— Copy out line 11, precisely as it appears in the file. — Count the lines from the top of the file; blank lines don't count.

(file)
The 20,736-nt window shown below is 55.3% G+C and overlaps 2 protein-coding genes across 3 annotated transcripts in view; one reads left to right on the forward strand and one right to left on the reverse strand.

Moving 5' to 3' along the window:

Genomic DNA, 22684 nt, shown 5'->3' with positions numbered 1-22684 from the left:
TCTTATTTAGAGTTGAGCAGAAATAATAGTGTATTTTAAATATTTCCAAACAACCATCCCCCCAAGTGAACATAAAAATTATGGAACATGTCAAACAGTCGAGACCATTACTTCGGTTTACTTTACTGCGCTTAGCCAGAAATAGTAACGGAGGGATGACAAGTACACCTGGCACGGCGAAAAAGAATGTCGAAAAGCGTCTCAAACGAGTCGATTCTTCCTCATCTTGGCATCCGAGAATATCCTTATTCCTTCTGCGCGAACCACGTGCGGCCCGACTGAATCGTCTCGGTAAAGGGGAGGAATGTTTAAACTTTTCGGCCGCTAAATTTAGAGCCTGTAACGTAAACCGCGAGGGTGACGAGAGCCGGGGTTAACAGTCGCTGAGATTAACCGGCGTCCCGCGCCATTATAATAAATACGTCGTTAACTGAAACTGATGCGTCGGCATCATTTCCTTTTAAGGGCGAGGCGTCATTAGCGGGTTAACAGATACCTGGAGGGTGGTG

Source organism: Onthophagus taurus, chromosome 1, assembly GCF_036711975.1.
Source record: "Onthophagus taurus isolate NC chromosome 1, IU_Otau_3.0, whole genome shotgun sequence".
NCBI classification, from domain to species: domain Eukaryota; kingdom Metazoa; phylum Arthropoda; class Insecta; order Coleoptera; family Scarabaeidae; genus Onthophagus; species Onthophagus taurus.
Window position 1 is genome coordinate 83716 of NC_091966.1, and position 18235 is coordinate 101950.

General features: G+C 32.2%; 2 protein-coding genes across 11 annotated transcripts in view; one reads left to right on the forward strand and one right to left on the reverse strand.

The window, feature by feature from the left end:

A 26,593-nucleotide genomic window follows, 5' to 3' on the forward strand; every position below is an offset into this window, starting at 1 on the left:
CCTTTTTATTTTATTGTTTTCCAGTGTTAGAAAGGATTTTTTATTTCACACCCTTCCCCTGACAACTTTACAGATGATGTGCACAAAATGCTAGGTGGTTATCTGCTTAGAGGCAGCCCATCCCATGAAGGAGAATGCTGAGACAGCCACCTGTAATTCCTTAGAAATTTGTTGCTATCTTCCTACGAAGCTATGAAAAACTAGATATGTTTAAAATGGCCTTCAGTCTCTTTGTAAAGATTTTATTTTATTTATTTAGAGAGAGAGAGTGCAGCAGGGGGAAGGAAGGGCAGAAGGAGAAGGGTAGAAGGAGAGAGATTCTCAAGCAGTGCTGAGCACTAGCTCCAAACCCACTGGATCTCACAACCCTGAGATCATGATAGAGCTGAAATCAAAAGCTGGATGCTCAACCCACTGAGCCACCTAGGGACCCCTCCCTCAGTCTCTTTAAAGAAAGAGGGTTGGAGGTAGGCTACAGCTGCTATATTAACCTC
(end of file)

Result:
A 26,593-nucleotide genomic window follows, 5' to 3' on the forward strand; every position below is an offset into this window, starting at 1 on the left: